Books

Discussion in 'Member Reviews' started by terence, Apr 6, 2013.

  1. terence

    terence Maestro 'Descarga' Cachao

    Came across these 2 names that have written books on Salsa.. Matt Rendell and Raul Avila... any info on them, and or books ?
     
    #1
  2. !!!

    !!! Tumbao

    Matt rendell is good on cycling. His salsa book is about his experience - believe he married a colombian. I read ths free sample on kindle but not yet the full book, i liked what i read, but i think it will be a personal rather than historical text
     
  3. Lost Shoe

    Lost Shoe Changui

    As I don't speak Spanish I'm looking for good books in English.
    All recommendations welcome!

    PS: To be more accurate: Requested are no Salsa books for dancers or musicians, but just for the listening fan.
     
    Last edited: Nov 20, 2013
  4. calichris10

    calichris10 Sabor Ambassador

    National Rhythms, African Roots:The deep History of Latin American dance
    by John Charles Chasteen

    Danzon By Alejandro Madrid
     
    Jag75 likes this.
  5. MacMoto

    MacMoto Administrator Staff Member

    Raul Avila I have no idea.

    I read Matt Rendell's "Salsa For People Who Probably Shouldn't". As !!! says, he married a Colombian woman and learned to dance salsa in Medellin. The first part of the book is endearing. He also delves into the history of salsa in Colombia (and Cali in particular) and early days of salsa in London, which I found informative. Then he appears to decide he's now a salsa expert and investigates today's (what some people might call) international salsa scene. What he writes reminds me of a certain infamous mammoth thread. I bought this book believing that the title was meant to be self-effacing humour - it's not.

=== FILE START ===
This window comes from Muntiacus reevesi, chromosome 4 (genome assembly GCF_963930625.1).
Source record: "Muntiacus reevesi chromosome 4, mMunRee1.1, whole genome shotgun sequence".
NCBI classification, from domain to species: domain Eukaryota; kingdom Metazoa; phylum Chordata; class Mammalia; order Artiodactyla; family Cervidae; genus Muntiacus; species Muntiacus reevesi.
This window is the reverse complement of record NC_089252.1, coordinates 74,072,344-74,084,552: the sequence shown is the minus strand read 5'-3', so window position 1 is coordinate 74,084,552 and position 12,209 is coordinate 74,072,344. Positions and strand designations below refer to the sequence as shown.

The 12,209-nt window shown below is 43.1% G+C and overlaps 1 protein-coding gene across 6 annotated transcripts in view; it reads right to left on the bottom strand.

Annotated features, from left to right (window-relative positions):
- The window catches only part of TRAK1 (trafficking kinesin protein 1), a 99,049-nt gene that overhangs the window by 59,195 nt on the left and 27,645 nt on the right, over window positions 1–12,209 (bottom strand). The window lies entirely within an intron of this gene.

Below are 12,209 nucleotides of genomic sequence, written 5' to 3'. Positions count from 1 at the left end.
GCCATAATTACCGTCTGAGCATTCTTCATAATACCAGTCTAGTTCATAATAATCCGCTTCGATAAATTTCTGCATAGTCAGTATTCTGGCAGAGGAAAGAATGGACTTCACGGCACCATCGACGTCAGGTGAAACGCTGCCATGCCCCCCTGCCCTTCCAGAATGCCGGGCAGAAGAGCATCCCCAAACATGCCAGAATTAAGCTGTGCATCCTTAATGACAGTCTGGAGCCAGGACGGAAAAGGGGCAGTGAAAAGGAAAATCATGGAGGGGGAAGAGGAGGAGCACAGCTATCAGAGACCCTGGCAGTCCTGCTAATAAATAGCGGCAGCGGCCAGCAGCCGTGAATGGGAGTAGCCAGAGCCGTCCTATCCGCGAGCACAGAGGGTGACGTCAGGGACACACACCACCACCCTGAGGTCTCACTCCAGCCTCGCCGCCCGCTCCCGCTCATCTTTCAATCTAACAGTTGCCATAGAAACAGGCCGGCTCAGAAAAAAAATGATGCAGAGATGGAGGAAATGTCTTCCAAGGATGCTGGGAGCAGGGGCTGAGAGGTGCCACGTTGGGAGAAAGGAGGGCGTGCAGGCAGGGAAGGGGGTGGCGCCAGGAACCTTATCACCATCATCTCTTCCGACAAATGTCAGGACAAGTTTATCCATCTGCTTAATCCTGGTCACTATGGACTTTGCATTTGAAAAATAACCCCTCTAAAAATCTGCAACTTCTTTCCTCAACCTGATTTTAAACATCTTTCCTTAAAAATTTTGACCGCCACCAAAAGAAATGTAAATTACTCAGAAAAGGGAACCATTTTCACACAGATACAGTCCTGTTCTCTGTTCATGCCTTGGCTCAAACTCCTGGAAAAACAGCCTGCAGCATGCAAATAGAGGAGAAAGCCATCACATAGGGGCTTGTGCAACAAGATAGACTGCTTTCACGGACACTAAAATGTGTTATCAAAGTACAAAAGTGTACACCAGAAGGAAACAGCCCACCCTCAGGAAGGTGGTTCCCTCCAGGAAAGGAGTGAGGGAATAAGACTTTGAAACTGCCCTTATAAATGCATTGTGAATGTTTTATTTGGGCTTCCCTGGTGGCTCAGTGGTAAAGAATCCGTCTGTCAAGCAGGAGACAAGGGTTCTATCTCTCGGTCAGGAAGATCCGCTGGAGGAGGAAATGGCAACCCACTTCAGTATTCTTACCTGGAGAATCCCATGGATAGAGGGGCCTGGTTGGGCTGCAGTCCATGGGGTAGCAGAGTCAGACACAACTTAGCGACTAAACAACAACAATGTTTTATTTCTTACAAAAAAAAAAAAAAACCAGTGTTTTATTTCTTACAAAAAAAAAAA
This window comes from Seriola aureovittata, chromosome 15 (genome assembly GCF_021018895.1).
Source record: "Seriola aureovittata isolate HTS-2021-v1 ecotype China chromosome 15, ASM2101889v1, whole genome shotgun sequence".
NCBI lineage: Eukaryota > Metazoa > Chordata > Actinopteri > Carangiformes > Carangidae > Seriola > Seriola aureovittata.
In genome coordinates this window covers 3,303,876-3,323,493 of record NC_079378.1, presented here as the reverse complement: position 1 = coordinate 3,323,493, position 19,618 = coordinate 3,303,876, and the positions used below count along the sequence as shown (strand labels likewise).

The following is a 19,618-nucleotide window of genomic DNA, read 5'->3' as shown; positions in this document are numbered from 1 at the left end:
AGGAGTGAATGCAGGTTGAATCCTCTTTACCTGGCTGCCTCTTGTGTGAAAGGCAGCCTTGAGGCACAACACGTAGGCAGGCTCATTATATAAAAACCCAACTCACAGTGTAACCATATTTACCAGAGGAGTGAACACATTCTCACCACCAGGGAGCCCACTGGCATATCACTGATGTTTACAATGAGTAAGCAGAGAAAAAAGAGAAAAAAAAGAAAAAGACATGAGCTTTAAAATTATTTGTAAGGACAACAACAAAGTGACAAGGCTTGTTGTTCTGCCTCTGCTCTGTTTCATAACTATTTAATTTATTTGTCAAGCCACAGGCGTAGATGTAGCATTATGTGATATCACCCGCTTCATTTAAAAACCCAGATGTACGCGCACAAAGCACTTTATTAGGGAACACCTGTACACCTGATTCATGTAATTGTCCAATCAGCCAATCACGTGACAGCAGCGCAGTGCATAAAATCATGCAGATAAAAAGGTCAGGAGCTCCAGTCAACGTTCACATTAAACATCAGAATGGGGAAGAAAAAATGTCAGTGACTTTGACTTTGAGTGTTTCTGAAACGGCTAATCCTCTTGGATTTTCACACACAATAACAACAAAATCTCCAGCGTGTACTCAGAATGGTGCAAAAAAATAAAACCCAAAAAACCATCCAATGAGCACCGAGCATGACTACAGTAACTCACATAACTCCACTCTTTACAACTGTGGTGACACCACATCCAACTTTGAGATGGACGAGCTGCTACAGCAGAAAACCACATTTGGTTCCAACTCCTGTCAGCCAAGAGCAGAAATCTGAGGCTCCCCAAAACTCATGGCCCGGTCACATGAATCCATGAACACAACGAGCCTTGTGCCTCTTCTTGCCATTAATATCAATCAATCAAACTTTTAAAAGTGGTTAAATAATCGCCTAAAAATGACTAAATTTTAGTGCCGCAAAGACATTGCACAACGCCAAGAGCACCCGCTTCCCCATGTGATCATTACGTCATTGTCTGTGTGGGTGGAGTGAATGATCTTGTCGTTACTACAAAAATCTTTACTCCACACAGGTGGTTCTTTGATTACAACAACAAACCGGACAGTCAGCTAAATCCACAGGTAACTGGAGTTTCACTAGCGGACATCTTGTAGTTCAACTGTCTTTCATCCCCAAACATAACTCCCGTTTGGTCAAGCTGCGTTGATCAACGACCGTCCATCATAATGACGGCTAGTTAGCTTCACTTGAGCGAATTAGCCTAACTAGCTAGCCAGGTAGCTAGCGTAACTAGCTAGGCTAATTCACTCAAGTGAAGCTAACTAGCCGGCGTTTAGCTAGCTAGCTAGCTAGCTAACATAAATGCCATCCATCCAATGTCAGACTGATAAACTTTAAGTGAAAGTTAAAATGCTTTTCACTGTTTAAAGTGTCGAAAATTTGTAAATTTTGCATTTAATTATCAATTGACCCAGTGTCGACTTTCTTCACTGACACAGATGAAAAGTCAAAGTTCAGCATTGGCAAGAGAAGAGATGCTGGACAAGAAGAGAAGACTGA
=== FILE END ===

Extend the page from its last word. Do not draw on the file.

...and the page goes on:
I also bought another book about a salsa-dancing Englishman at the same time, called "Travels on the Dance Floor" by Grevel Lindop. The premise is somewhat similar - an Englishman learns to dance salsa, gets hooked and decides to travel to Latin America to get to the roots - but it's in fact a very different book. The author is a poet and the writing is beautiful as well as funny. Highly recommended.
     
  6. terence

    terence Maestro 'Descarga' Cachao

    I just managed to " snag " a book printed in 1998, " Salsa..Musical heartbeat of Latin America ".
    It covers a lot of areas, from musical history to bands, and well known artists .
    Lotsa black and white pics of old groups and bands, with mini synopses of singers and band leaders.

    Couple of mistakes on some of the info. but by and large, a good read .
     
  7. Jannie

    Jannie Changui

    I was looking for the Danzon book. Is there an online version?
     
  8. calichris10

    calichris10 Sabor Ambassador

    I'm not sure. But you can get a paper back version through Amazon.
     
  9. sunsoul

    sunsoul Shine Officer

    Yes, it is a good book. One to recommend..
     
  10. DJ Yuca

    DJ Yuca El Sabroso de Conguero

    I have just read the Rendell book. It's a bit of a mish mash; we get a lot of info on the history and role of salsa in Colombia, a history of salsa in the UK (most of which is probably previously undocumented), an indepth (a bit too indepth some might say) history of the writer's wife's family, plus the writer's impressions of the 'salsa scene'.

    I really enjoyed the writing about the salsa scene, as he finds it somewhat bewildering and at times he is a bit scathing. As Chris says, it is very reminiscent of at least one controversial thread on here, and I consider these parts of the book rather perceptive. (I'll have to copy some good quotes, although they may offend some people.)